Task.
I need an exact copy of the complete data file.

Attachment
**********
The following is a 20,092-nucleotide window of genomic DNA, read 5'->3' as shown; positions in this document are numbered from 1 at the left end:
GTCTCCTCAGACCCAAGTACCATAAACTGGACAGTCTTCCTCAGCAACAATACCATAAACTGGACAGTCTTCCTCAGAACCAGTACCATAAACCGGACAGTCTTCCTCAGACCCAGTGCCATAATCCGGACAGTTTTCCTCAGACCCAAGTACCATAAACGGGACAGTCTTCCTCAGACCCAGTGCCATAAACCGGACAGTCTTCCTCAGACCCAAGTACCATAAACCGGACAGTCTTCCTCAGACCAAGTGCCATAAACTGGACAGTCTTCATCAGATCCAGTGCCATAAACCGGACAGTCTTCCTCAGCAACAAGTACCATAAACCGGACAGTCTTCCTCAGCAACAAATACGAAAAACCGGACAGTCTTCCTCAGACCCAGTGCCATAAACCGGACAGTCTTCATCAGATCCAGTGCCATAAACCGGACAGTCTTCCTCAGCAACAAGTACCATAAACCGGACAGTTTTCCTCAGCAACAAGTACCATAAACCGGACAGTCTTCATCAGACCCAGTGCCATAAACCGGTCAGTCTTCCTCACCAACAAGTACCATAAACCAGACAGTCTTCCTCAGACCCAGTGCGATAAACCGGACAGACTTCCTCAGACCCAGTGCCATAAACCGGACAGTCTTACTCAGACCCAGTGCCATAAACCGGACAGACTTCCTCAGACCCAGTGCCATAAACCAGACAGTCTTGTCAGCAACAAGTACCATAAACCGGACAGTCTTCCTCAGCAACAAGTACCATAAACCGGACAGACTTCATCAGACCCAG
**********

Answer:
The following is a 20,092-nucleotide window of genomic DNA, read 5'->3' as shown; positions in this document are numbered from 1 at the left end:
GTCTCCTCAGACCCAAGTACCATAAACTGGACAGTCTTCCTCAGCAACAATACCATAAACTGGACAGTCTTCCTCAGAACCAGTACCATAAACCGGACAGTCTTCCTCAGACCCAGTGCCATAATCCGGACAGTTTTCCTCAGACCCAAGTACCATAAACGGGACAGTCTTCCTCAGACCCAGTGCCATAAACCGGACAGTCTTCCTCAGACCCAAGTACCATAAACCGGACAGTCTTCCTCAGACCAAGTGCCATAAACTGGACAGTCTTCATCAGATCCAGTGCCATAAACCGGACAGTCTTCCTCAGCAACAAGTACCATAAACCGGACAGTCTTCCTCAGCAACAAATACGAAAAACCGGACAGTCTTCCTCAGACCCAGTGCCATAAACCGGACAGTCTTCATCAGATCCAGTGCCATAAACCGGACAGTCTTCCTCAGCAACAAGTACCATAAACCGGACAGTTTTCCTCAGCAACAAGTACCATAAACCGGACAGTCTTCATCAGACCCAGTGCCATAAACCGGTCAGTCTTCCTCACCAACAAGTACCATAAACCAGACAGTCTTCCTCAGACCCAGTGCGATAAACCGGACAGACTTCCTCAGACCCAGTGCCATAAACCGGACAGTCTTACTCAGACCCAGTGCCATAAACCGGACAGACTTCCTCAGACCCAGTGCCATAAACCAGACAGTCTTGTCAGCAACAAGTACCATAAACCGGACAGTCTTCCTCAGCAACAAGTACCATAAACCGGACAGACTTCATCAGACCCAG